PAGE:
Friday, July 29, 2011

Museum Quality Silhouettes

Museum quality silhouettes

The type of art that you will find in museums or art galleries, can vary depending on the dialogue, subject matter and medium, but usually it has a human form attached to it. As a professional silhouette artist for over 35 years, I have realized that the term “silhouette” is broad-based. By definition, silhouette refers to the outside shape or contour of an object, usually black in the interior. The history of the beginnings of this style has been seen 32,000 years ago in primitive cave dwellings. Marching black figurative silhouettes are viewed on Grecian urns, and ancient Egyptian hieroglyphic icons. Beautiful silhouettes can also be documented in Chinese embroidery patterns used in the brilliant unprecedented Tang dynasty. These exquisite paper cuttings, are still used today as treasured templates for special occasions, most normally, cut from Rice paper.

The original black profile renderings were hand-painted on a surface such as glass, ceramic, or porcelain. They would be made with lamp soot, from a machine called a pantograph, which had two pens affixed to each other. A person would trace the shadow off the wall, one pen would copy it, and the other, would reduce it. The first silhouette noted was cut from paper in 1699 by Elizabeth Pyburg for King William and Queen Mary. The skill of hand-cutting a real profile, from a fine profile portrait artist, was not mastered until around 1761 when Robert Hinchliffe of Sheffield cast steel to make scissors in London and became a manufacturer and purveyor of high-quality scissors. Around this time a professional paper portrait artist named Isabella Beetham made career from her genius-art ability to master the scissors profile. This has always been the most difficult silhouette art to master, as it is not from a shadow, or light. There is no “cheating” for the true silhouette artist. By accident, I discovered this art, after being a natural portrait and fine artist. The art talent was inherited, and this is true of all silhouette artists, their talents come from generations of artists, all great silhouette artists are also talented portrait artists.

From a collector’s point-of-view, the value of the silhouette art piece you acquire value, depends on the history associated with it or the dialogue that it may engage you in—such as Kara Walker’s large silhouettes depicting slavery, abuse, and negative thought. Other famous museum silhouettes are Charles Dickens’ character silhouettes depicting personality, and movement, or Edourt’s historic statesmen and Presidential silhouettes which show fashion, career, and personality. Edourt named the “shade” silhouette, after Etienne de Silhouette, a French minister of Finance who was known for cutting pensions, and for his love of the black profile cut- arts.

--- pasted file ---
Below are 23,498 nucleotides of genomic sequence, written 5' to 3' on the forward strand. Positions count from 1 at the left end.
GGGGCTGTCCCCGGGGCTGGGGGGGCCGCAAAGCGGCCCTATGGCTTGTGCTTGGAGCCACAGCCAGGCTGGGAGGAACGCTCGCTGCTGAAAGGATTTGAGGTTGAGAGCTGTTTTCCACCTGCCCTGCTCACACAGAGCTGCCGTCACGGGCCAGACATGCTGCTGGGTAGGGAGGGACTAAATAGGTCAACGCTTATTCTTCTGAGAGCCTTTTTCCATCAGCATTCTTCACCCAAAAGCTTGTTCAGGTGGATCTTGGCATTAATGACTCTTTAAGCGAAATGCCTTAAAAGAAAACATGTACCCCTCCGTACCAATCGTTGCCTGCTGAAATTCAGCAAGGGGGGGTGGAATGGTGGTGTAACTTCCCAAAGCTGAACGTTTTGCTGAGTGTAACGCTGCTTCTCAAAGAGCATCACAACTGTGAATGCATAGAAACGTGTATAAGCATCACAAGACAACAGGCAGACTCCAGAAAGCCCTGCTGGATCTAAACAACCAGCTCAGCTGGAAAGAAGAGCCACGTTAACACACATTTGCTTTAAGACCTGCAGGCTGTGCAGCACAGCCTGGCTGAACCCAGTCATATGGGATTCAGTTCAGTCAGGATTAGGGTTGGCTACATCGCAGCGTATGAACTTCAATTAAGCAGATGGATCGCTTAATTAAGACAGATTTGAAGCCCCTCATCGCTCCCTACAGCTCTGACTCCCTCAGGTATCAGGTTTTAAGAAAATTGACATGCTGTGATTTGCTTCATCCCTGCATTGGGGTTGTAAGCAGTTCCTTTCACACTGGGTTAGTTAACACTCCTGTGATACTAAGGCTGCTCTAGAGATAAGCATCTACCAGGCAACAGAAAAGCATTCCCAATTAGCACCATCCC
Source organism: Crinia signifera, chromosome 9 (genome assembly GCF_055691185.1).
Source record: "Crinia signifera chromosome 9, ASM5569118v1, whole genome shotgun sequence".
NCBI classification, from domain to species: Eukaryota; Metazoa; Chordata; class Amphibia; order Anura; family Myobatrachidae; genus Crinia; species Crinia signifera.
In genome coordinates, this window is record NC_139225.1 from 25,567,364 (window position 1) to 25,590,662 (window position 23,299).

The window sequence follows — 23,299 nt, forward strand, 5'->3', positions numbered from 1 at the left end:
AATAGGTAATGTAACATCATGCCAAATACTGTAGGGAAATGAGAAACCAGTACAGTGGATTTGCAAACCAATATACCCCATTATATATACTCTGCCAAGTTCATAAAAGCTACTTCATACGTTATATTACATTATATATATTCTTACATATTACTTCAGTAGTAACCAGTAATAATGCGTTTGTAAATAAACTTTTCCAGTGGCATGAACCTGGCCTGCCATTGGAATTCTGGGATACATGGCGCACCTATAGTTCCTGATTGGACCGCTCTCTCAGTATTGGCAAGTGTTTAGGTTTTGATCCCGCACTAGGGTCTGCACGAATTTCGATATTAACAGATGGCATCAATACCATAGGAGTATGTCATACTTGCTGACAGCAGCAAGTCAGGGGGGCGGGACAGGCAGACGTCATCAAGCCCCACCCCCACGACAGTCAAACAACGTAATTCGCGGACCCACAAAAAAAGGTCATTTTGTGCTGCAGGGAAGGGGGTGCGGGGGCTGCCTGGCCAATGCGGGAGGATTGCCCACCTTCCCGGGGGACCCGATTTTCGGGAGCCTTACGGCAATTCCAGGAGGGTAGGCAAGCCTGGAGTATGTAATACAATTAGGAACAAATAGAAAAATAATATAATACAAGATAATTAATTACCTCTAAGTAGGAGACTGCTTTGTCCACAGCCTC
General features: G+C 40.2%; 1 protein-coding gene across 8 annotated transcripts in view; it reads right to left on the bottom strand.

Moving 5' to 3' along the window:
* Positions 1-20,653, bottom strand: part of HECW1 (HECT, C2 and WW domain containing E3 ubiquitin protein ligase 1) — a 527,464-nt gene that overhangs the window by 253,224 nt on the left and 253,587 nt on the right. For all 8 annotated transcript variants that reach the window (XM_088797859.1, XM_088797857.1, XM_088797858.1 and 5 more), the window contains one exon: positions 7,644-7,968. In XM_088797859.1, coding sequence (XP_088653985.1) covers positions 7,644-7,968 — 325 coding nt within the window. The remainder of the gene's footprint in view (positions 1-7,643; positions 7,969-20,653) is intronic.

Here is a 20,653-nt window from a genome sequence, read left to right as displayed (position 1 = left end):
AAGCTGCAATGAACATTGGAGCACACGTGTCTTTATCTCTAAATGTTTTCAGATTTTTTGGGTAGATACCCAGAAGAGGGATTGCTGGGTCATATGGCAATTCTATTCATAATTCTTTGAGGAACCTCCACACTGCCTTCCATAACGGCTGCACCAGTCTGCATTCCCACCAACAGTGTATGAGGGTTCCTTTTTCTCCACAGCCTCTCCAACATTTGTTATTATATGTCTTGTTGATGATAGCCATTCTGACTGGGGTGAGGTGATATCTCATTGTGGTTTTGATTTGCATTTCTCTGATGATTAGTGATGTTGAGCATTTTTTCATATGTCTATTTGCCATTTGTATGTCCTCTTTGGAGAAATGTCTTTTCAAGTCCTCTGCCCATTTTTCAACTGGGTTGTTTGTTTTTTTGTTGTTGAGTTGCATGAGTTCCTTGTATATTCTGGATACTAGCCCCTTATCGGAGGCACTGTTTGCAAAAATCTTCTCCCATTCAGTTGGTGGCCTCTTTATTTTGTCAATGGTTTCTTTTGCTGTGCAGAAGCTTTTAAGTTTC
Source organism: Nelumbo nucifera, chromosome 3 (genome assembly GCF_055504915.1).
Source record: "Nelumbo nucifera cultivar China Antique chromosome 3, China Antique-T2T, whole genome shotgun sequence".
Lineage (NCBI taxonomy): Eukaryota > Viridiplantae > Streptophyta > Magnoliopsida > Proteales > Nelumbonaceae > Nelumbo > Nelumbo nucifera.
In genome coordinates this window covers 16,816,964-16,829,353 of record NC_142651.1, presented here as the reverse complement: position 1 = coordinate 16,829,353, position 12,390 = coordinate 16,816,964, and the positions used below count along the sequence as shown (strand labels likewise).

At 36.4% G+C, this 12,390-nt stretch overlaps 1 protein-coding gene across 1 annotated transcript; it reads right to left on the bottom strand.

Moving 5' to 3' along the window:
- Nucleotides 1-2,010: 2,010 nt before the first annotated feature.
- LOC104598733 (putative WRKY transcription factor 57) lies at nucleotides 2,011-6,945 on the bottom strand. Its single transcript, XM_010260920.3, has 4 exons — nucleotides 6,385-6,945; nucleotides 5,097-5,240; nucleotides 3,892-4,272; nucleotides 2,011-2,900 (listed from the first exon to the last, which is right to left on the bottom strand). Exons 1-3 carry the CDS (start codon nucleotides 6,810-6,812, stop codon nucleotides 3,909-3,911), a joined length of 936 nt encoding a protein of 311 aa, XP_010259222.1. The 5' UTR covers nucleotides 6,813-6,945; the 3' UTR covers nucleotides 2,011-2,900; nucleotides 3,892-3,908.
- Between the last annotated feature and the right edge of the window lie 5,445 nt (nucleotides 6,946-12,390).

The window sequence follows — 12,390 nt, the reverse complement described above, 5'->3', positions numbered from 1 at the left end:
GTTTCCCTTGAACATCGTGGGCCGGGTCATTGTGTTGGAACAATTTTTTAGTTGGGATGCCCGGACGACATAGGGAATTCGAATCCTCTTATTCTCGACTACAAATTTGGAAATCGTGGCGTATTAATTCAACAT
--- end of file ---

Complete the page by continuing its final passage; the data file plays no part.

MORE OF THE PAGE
Most amusement park-style silhouette artists, do not render their talents further, than an attempt to recreate a person’s profile. This is a remarkable skill, but that treasure varies depending on the person creating this rare, lost art. The most skilled of these current silhouette artists, do many interior cut-outs, and can cut groupings; one face into another face. The artists that can only paste single silhouettes individually, not as a puzzle, have not fully mastered the art.

The solid black silhouettes are easier to master, yet are quite decorative, and may find a home in a stylish boutique. The internet photo- shopped silhouettes, do not take a talent to do, and will never find a home in an art gallery or museum, unless it is of a popular cult figure such as Lady Gaga, signed by her, or a President. These can be ordered by sites in colors of large scale, they are trendy and chic. They also are popular at weddings, on napkins, pendants mugs, gift-bags and center-pieces.

The prestigious Peggy McClard Gallery of antique, Victorian-style collectable silhouettes has honored me with the fabulous chance to repair precious, historic silhouettes hand-cut by Augustin Edourt, the most prolific American and European freehand silhouette artist. If you are interested in purchasing a collector’s piece, that would be an excellent place to begin your search, on e-bay, the site antiquesilhouettes, Richard Mole, or directly in antique shops in Europe, a heirloom, or keepsake, forever.

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